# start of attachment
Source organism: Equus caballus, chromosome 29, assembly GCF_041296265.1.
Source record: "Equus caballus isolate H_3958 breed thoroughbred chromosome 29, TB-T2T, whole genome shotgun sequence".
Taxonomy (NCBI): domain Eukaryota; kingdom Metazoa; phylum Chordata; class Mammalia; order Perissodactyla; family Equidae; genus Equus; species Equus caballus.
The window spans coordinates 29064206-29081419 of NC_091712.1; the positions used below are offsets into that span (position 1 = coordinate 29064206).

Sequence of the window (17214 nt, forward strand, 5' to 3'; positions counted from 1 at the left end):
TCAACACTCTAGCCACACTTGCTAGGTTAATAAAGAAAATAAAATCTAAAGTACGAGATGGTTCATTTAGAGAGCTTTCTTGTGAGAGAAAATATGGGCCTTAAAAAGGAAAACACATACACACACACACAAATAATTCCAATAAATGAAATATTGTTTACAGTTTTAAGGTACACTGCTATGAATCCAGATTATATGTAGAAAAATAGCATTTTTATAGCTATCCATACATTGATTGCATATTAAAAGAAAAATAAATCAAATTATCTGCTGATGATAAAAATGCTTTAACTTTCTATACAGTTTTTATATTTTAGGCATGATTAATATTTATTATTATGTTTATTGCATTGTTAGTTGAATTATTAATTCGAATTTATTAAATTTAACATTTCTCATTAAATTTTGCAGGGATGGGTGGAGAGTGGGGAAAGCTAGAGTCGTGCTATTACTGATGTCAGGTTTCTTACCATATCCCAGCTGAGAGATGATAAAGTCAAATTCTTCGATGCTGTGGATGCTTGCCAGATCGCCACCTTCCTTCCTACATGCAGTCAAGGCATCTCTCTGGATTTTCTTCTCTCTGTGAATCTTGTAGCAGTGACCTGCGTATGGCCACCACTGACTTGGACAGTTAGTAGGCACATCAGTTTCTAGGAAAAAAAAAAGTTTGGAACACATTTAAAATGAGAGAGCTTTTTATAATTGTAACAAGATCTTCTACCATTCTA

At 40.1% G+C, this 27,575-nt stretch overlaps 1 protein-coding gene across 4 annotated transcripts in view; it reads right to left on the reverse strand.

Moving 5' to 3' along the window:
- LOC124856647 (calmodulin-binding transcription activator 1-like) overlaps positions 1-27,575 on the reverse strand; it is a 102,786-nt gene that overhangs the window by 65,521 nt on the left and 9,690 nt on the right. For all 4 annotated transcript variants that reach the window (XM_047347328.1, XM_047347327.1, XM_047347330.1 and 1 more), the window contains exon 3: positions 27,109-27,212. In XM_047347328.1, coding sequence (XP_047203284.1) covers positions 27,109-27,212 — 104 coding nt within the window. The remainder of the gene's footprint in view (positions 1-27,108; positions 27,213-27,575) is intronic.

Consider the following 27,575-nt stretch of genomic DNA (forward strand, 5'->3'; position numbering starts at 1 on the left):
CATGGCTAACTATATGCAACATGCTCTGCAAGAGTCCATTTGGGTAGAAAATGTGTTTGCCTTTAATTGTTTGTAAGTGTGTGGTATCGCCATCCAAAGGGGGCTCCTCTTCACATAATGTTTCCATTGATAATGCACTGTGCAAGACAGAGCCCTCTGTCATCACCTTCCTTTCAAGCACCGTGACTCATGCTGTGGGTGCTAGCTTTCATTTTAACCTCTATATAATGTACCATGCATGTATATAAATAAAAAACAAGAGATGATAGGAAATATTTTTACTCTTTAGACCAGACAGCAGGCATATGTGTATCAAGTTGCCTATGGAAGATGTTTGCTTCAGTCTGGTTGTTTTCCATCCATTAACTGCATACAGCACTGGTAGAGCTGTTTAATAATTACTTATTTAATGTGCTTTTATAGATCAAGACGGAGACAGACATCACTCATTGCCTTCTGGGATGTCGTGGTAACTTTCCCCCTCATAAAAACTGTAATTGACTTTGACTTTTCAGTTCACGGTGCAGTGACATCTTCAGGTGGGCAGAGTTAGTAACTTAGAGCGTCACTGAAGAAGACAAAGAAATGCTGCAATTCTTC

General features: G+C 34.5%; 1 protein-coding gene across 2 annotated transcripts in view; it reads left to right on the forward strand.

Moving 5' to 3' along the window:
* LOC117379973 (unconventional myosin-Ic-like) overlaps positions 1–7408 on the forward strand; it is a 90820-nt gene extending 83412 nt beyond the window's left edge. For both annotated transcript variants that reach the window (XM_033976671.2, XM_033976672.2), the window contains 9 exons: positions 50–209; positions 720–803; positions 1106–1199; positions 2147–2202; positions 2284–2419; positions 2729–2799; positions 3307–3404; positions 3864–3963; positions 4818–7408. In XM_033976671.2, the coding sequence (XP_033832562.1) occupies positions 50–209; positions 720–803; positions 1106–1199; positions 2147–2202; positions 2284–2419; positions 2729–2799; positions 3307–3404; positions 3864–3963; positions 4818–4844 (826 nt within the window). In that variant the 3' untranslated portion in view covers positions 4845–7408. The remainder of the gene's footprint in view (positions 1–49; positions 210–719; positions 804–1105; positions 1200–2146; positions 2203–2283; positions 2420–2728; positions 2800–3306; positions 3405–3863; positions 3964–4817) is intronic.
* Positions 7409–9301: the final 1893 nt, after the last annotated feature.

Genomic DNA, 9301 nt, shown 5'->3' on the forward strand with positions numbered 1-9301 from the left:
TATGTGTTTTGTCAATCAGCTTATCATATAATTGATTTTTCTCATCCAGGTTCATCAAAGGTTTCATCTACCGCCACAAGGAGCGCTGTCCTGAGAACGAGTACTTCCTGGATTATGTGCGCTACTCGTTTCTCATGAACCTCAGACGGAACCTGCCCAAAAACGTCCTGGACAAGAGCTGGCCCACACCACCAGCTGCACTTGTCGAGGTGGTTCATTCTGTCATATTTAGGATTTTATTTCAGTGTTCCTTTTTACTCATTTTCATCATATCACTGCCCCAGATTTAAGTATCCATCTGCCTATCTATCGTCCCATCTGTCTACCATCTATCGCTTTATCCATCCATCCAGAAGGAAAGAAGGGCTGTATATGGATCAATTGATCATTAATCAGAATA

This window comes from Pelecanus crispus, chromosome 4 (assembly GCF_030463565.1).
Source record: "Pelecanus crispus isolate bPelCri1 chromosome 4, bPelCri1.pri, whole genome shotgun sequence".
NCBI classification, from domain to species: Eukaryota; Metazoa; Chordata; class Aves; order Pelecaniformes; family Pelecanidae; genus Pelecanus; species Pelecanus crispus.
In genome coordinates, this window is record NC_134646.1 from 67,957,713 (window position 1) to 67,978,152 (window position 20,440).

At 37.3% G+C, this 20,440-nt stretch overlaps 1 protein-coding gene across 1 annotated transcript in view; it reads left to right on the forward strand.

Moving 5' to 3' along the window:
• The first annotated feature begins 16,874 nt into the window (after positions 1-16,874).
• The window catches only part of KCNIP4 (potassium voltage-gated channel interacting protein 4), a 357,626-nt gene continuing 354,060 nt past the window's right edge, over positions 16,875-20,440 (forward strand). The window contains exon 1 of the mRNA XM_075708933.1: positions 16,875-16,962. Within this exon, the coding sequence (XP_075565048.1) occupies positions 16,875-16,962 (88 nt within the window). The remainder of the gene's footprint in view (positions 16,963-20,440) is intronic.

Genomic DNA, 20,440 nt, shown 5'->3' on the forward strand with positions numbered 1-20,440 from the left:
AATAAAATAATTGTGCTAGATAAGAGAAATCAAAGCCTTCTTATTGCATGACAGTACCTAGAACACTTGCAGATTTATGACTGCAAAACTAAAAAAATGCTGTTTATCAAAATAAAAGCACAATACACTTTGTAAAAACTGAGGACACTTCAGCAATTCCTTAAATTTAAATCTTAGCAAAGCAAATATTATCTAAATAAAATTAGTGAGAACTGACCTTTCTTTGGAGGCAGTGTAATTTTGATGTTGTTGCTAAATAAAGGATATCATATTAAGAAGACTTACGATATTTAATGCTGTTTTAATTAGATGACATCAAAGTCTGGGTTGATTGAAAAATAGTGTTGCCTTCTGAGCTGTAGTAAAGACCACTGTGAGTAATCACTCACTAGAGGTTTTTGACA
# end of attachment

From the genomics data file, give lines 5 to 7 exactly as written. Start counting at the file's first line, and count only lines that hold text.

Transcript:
Sequence of the window (17214 nt, forward strand, 5' to 3'; positions counted from 1 at the left end):
TCAACACTCTAGCCACACTTGCTAGGTTAATAAAGAAAATAAAATCTAAAGTACGAGATGGTTCATTTAGAGAGCTTTCTTGTGAGAGAAAATATGGGCCTTAAAAAGGAAAACACATACACACACACACAAATAATTCCAATAAATGAAATATTGTTTACAGTTTTAAGGTACACTGCTATGAATCCAGATTATATGTAGAAAAATAGCATTTTTATAGCTATCCATACATTGATTGCATATTAAAAGAAAAATAAATCAAATTATCTGCTGATGATAAAAATGCTTTAACTTTCTATACAGTTTTTATATTTTAGGCATGATTAATATTTATTATTATGTTTATTGCATTGTTAGTTGAATTATTAATTCGAATTTATTAAATTTAACATTTCTCATTAAATTTTGCAGGGATGGGTGGAGAGTGGGGAAAGCTAGAGTCGTGCTATTACTGATGTCAGGTTTCTTACCATATCCCAGCTGAGAGATGATAAAGTCAAATTCTTCGATGCTGTGGATGCTTGCCAGATCGCCACCTTCCTTCCTACATGCAGTCAAGGCATCTCTCTGGATTTTCTTCTCTCTGTGAATCTTGTAGCAGTGACCTGCGTATGGCCACCACTGACTTGGACAGTTAGTAGGCACATCAGTTTCTAGGAAAAAAAAAAGTTTGGAACACATTTAAAATGAGAGAGCTTTTTATAATTGTAACAAGATCTTCTACCATTCTA

At 40.1% G+C, this 27,575-nt stretch overlaps 1 protein-coding gene across 4 annotated transcripts in view; it reads right to left on the reverse strand.